Dr E Dall'Ara
Prof Rod Hose
No more applications being accepted
Funded PhD Project (European/UK Students Only)
This project will be part of an EPSRC funded PhD network (three projects in total) where the candidates will form, together with the supervisors and co-supervisors, a research group focused on the development and improvement of current elastic registration methods in musculoskeletal applications. The network will be part of the INSIGNEO institute for in silico medicine (http://insigneo.org/).
We have in Sheffield a digital volume correlation algorithm for computing bone tissue strains in Micro Computed Tomography (microCT) time-lapsed compression tests. This currently recognised as the most accurate method, amongst those reported in the literature, worldwide [Dall’Ara, 2014; Palanca, 2015]. This algorithm, whilst a vast improvement over previous methods, still has some significant limitations. Whilst displacement is measured at the spatial resolution of the microCT images (typically 10 microns), deformation is measured reliably only at a spatial resolution of approximately 500 microns. For some applications this is insufficient.
Using the features of Sheffield Image Registration Toolkit (ShIRT v2), we plan to explore new regularisation terms that optimise the registration for deformation rather than for displacement and to apply these to time-lapse images of cell motility and bone tissue compression, in order to capture, both displacement and the deformation (of the tissue or of the cells) over time with a comparable level of accuracy. ShIRT has been used to track, from time-lapsed images, the motility of cells, and was shown to out-perform any automated commercial system [Hand, 2009].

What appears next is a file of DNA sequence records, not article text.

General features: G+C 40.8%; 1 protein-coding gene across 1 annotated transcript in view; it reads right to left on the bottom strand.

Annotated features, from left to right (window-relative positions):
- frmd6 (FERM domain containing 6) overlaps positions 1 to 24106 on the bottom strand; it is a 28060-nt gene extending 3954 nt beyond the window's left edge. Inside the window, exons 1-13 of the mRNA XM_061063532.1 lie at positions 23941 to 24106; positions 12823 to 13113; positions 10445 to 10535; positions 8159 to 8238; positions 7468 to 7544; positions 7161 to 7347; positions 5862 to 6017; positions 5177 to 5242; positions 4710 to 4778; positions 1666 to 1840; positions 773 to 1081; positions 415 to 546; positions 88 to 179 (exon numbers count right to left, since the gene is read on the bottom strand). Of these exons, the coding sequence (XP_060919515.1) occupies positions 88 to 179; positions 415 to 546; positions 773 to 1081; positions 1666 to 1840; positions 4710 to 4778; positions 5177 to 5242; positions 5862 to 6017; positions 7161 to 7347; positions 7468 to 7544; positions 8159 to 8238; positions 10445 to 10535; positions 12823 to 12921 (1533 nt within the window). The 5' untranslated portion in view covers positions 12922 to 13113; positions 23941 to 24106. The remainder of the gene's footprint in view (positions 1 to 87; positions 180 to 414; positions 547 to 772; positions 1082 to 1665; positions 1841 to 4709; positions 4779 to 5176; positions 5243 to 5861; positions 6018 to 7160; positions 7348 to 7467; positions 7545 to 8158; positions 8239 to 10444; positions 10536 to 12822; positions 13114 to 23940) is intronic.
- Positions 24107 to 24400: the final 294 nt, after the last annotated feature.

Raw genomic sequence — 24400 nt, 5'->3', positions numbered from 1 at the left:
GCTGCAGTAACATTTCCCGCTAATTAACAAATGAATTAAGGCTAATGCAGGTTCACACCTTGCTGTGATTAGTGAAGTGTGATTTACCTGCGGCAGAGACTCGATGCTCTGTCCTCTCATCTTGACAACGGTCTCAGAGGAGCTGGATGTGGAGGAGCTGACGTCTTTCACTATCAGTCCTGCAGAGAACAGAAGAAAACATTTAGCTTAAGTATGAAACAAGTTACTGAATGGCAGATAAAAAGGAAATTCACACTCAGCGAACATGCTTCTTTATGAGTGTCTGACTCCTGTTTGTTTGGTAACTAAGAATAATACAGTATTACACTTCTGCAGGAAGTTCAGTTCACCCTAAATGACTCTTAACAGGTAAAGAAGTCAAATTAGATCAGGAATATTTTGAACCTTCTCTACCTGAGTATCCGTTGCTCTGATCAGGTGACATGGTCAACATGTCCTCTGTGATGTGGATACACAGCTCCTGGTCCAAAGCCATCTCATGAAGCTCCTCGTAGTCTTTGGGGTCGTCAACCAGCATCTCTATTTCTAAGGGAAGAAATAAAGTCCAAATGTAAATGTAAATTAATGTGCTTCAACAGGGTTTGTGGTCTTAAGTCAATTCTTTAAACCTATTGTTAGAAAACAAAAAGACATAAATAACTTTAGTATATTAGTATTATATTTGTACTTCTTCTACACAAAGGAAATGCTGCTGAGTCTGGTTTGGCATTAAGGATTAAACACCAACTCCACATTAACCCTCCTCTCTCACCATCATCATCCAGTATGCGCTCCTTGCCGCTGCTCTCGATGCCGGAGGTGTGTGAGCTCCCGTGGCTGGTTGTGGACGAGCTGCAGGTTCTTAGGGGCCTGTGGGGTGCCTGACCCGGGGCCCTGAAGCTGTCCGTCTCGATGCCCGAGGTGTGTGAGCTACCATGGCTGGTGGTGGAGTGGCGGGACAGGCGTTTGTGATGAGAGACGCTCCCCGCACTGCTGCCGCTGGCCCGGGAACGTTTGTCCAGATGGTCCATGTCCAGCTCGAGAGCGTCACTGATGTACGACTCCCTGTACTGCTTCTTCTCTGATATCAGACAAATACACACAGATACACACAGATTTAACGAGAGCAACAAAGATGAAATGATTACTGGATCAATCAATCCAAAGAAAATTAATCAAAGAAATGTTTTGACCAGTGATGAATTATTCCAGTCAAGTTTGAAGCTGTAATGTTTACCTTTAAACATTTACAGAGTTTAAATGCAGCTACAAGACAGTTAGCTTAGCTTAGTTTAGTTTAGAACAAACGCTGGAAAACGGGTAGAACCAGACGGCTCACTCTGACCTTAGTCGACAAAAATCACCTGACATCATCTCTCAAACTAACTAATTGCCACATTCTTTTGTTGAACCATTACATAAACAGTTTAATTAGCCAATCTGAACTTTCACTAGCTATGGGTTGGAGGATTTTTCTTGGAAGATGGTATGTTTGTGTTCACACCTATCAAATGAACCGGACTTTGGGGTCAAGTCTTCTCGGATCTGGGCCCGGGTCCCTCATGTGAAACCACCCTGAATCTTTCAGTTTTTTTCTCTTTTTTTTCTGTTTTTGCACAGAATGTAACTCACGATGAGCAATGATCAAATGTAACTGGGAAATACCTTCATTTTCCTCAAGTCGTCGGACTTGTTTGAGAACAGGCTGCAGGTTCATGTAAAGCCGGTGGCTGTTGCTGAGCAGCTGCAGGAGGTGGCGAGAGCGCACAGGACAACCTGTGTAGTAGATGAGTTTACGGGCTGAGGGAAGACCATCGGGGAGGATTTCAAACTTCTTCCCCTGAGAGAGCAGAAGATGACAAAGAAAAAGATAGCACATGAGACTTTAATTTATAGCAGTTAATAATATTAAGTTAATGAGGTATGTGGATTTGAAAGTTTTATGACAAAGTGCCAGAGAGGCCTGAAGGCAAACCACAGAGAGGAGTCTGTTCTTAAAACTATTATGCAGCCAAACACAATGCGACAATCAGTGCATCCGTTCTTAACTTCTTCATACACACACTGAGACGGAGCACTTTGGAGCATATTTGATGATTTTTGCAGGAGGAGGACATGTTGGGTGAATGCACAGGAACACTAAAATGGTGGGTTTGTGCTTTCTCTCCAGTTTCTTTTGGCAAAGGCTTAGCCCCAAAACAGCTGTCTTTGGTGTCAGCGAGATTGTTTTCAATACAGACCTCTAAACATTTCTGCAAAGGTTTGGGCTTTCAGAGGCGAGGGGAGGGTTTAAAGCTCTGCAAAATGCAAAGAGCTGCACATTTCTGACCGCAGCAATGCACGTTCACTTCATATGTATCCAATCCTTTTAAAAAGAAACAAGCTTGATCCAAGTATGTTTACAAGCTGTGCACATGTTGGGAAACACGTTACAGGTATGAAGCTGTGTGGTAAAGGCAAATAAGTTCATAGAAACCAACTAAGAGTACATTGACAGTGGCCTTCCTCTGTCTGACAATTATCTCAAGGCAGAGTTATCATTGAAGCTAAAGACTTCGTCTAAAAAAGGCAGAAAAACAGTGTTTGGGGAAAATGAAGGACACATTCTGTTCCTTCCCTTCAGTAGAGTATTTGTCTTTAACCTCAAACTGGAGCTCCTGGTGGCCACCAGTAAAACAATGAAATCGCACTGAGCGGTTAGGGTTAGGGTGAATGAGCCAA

At the tissue level the candidate will use high resolution microCT images of trabecular bone compressed at different apparent strain levels, by using a special jig developed in Sheffield. At the cell level similar mechanical testing will be performed on the single cell that will be imaged with confocal microscope and/or atomic force microscope.
The accuracy of the newly developed method will be investigated and then applied to validate computational models for the two above mentioned applications.
Salary (£14,057 per annum), fees (EU and UK) and consumables will be covered by the EPSRC.
All candidates must be eligible according to the EPSRC rules www.epsrc.ac.uk/skills/students/help/eligibility/
Candidates must have a first or upper second class honors degree or significant research experience. Strong mathematical background is required; experience with image registration and microCT and/or confocal microscopy images will be advantageous.
Interested candidates should in the first instance contact Prof Rodney hose ([email protected])
Please complete a University Postgraduate Research Application form available here: www.shef.ac.uk/postgraduate/research/apply
Please clearly state the prospective main supervisor in the respective box and select “Human Metabolism” as the department.
Dall’Ara E, Barber DC, Viceconti M. About the inevitable compromise between spatial resolution and accuracy of strain measurement for bone tissue: a 3D zero-strain study, J Biomech, 47(12):2956-63, 2014
Hand AJ, Sun T, Barber DC, Hose DR, MacNeil S. Automated tracking of migrating cells in phase-contrast video microscopy sequences using image registration, J Microsc, 234(1):62-79, 2009
Palanca M, Tozzi G, Cristofolini L, Viceconti M, Dall’Ara E. 3D Local Measurements of Bone Strain and Displacement: Comparison of Three Digital Volume Correlation Approaches, J Biomech Eng, 1;137, 2015